Here's an interesting fact: Every iPad that Apple had sold, with the exception of the iPad 1 (which first went on sale in April 2010 and was discontinued a year later, and over that time some 15 million units were sold), can run the latest iOS release.
At yesterday's WWDC 2016 keynote speech, that all changed.
Apple announced that it was dropping support for three aging iPads: the iPad 2, the iPad 3, and the first-generation iPad mini.
That means that come fall when iOS 10 is released, million of iPads will become obsolete. How many? Well, according to data compiled back in March 2016 by mobile engagement platform Localytics, it could mean that some 40 percent of all iPads currently in use will become obsolete because they will no longer receive security updates and patches.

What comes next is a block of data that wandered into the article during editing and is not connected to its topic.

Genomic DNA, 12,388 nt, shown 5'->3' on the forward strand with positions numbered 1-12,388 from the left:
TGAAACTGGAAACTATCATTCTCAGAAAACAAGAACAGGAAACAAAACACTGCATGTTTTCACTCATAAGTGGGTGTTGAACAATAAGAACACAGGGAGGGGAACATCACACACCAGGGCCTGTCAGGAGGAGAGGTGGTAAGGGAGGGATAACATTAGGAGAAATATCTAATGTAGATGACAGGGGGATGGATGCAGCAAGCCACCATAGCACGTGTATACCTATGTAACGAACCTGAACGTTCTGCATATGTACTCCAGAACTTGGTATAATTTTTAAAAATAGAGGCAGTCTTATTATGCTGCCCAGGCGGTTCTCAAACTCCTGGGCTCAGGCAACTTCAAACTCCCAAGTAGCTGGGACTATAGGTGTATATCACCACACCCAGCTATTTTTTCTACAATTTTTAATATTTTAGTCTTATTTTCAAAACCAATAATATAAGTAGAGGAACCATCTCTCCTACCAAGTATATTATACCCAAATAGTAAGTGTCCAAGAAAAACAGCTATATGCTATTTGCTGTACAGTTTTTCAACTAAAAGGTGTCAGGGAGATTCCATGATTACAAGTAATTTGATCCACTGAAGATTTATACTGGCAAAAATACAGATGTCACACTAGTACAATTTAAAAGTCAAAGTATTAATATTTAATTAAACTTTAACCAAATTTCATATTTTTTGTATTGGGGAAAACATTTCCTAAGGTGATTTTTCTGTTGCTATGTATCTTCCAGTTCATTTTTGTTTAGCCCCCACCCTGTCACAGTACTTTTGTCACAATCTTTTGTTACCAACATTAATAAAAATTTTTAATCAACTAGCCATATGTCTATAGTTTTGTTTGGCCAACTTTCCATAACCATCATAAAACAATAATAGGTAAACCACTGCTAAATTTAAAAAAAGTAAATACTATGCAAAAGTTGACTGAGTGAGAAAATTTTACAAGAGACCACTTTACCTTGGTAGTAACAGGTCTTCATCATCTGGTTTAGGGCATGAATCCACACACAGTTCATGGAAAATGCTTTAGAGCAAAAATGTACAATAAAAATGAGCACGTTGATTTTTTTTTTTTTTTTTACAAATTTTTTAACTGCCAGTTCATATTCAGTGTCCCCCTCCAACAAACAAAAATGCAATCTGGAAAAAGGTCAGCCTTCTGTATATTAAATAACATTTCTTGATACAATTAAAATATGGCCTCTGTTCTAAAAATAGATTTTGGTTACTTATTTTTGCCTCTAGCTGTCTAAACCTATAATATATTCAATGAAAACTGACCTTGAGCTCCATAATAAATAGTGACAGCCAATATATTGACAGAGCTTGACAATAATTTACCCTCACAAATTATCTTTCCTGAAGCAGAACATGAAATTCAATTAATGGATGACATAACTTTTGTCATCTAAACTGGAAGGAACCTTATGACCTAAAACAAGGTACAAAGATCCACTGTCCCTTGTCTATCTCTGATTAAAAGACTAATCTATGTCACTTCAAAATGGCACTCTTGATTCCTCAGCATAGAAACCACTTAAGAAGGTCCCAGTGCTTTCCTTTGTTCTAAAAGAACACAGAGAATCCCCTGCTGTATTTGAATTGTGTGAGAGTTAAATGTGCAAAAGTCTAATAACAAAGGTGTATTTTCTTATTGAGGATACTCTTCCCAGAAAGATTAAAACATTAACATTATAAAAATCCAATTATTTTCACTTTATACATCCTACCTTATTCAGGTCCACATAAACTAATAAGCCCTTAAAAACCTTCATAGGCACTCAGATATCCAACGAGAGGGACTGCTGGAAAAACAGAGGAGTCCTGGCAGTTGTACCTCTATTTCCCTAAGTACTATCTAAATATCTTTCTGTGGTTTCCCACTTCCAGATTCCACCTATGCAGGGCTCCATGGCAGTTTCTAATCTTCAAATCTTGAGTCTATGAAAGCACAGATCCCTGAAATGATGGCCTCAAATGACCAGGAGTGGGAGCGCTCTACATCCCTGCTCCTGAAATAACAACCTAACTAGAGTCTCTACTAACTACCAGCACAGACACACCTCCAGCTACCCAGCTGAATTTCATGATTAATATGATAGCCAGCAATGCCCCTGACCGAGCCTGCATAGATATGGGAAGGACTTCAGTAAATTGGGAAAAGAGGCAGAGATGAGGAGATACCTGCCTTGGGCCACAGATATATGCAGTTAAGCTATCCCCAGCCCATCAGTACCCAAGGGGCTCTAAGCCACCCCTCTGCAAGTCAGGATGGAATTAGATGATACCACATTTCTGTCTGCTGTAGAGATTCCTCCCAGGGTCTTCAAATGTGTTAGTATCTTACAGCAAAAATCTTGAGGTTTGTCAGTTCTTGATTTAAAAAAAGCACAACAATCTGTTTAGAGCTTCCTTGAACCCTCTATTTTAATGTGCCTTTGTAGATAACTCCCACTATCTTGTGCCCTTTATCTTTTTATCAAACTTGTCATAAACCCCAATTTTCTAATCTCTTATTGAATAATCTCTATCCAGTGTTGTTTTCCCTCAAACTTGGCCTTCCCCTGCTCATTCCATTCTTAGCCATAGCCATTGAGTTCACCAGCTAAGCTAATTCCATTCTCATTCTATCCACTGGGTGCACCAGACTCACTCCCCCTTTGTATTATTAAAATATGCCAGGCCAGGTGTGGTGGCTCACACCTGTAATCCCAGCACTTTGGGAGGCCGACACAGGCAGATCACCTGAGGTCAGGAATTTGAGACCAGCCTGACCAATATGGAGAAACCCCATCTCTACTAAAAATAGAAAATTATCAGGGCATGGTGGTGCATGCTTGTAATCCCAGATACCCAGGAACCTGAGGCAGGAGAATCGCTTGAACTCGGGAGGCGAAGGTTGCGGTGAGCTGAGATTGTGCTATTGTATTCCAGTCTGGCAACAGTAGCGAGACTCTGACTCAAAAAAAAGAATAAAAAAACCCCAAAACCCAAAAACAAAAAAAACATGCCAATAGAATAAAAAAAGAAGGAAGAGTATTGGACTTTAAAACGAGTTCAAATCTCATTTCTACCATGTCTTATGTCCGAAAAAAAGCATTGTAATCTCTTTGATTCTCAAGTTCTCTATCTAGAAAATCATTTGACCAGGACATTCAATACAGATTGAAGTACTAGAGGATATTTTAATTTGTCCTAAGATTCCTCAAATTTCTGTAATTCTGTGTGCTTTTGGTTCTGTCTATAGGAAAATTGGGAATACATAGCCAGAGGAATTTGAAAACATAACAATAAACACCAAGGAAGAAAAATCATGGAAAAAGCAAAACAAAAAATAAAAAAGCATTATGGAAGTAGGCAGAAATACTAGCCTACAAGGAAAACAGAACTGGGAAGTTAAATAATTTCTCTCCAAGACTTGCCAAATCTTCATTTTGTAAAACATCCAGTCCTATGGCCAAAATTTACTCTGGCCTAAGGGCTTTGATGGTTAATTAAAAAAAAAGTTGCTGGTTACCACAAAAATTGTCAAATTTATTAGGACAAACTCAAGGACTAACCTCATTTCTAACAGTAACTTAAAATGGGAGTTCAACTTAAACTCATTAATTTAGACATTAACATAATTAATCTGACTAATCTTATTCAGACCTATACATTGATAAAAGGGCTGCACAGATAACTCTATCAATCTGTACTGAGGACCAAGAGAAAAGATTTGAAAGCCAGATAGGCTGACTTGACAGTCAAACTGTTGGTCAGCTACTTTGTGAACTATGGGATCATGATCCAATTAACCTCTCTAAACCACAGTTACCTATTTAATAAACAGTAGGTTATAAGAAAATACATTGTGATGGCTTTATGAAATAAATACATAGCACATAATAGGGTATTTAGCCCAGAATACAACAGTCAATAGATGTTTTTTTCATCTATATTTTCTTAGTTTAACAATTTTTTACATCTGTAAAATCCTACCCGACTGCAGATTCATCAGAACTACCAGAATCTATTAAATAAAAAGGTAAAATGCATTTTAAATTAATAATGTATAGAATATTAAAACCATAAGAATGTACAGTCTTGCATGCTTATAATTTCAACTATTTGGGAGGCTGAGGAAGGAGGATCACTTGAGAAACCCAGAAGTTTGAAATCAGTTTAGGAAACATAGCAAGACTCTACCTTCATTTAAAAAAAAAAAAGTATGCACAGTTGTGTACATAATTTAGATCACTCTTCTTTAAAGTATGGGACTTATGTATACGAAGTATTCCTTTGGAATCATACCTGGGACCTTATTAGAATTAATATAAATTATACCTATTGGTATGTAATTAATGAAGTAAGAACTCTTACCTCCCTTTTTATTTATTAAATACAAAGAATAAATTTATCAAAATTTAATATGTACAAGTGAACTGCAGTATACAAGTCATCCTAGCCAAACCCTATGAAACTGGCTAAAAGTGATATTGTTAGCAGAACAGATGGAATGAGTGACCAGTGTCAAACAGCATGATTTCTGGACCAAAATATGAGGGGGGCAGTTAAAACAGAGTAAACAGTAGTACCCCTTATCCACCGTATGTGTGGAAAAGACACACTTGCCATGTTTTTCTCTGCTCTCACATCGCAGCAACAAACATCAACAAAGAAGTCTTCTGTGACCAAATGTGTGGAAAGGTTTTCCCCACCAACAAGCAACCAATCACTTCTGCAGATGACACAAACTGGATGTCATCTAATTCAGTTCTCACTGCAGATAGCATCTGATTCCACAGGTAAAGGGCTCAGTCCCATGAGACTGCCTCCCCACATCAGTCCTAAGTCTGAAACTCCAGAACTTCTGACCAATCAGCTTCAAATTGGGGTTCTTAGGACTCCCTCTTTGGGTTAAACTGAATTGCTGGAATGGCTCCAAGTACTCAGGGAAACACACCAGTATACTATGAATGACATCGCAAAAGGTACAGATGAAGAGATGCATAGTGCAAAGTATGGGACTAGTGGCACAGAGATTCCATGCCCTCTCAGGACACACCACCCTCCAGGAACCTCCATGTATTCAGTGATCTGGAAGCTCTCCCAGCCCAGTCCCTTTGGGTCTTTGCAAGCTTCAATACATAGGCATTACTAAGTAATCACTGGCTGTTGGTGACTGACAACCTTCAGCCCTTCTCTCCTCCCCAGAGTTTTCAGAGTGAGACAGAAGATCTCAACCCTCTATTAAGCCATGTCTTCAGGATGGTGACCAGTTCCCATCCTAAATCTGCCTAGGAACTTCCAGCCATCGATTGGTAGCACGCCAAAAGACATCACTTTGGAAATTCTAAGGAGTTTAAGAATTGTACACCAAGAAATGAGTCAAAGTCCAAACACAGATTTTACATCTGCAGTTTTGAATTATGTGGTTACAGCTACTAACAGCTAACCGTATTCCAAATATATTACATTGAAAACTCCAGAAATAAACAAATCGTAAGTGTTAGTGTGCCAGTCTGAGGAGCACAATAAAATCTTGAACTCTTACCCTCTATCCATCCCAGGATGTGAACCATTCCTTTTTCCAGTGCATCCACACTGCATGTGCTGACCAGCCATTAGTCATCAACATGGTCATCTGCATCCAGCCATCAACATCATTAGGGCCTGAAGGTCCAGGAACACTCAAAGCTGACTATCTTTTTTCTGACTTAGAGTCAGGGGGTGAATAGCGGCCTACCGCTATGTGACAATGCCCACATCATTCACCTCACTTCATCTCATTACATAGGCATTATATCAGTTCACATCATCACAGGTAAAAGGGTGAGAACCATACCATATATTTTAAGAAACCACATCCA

The iPad 2 is a very popular device (it was sold between March 2011 and March 2014), and is only one percentage point behind the iPad Air (18 percent share, compared to 17 percent).
It's possible that these numbers have changed a bit since March as Apple sells more iPads, but give that it now sells about 10 million a quarter, and cumulatively some 318 million iPads have been sold in total, whatever was sold since isn't going to shift the needle by much.
Now the question is - will people upgrade their now obsolete iPads, or decide that while the iPad was once a cool bit of kit, they can now live without it?
If owners of obsolete iPads decide to upgrade then this could represent a huge wave of upgrades for Apple, and a strengthening of sales. However, if people decide that the iPad isn't for them anymore, it could mean a massive decline in iPad market share within the tablet ecosystem and with it waning in its importance.
It feels like quite a gamble on Apple's part.